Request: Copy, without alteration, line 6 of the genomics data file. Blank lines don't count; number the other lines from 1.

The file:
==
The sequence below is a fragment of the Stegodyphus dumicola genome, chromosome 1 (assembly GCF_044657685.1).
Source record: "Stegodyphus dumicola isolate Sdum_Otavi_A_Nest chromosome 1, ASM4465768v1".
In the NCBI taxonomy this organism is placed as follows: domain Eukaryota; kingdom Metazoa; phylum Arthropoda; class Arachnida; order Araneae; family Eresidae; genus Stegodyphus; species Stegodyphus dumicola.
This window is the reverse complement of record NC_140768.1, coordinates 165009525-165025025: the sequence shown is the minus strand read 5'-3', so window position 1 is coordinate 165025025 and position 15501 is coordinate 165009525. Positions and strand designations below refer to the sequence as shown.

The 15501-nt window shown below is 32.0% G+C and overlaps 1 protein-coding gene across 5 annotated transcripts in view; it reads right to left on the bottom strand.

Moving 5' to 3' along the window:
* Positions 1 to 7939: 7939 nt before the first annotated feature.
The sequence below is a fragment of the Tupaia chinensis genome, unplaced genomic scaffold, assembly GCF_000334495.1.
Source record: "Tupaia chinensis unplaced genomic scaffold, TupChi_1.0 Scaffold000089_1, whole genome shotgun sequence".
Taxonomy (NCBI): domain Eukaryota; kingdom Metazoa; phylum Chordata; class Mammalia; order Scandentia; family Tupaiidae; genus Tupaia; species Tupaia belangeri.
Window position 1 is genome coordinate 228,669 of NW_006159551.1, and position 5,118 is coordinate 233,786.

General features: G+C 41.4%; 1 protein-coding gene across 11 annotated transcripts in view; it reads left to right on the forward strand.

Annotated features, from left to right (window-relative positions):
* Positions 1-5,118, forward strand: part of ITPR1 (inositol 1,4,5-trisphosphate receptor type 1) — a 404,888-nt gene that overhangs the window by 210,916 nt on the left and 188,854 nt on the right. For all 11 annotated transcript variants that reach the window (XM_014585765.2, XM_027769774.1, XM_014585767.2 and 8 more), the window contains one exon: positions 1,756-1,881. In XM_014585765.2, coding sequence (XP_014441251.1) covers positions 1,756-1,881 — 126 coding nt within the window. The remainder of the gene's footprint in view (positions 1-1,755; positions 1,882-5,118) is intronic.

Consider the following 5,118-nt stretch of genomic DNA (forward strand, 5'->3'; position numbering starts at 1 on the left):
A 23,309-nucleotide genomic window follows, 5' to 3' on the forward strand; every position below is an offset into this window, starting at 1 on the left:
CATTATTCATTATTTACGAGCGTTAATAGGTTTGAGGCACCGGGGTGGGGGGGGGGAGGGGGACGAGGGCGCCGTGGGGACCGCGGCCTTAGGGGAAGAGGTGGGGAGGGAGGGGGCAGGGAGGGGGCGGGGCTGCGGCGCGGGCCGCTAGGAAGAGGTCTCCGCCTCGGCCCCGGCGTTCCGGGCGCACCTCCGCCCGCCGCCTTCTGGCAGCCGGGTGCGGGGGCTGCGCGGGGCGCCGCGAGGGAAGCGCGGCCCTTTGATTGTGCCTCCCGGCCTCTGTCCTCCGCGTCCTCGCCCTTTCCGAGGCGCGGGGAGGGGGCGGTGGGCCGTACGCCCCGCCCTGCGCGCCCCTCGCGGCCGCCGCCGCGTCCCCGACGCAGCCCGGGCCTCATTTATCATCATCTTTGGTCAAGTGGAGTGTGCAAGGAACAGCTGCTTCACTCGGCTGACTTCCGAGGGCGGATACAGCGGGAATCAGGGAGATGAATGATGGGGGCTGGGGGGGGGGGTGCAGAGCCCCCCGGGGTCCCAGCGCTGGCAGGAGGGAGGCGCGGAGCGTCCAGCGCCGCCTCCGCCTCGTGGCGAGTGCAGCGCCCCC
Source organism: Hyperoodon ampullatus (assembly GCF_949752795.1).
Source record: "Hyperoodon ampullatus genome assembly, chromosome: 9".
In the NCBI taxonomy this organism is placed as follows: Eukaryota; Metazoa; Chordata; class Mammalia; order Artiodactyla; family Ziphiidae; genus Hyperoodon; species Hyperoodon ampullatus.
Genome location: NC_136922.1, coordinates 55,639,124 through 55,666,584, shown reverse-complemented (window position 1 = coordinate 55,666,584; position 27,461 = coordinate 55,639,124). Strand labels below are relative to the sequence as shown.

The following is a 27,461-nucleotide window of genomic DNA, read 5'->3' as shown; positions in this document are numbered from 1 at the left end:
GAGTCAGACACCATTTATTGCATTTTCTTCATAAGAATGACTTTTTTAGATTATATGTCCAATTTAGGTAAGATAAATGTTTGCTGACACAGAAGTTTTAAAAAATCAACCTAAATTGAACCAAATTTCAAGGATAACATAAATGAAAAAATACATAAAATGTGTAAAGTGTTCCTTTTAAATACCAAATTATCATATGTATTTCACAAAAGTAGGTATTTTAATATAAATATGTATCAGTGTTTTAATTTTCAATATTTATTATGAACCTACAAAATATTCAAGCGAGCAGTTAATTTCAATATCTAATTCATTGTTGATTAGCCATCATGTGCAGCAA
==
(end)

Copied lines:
Moving 5' to 3' along the window: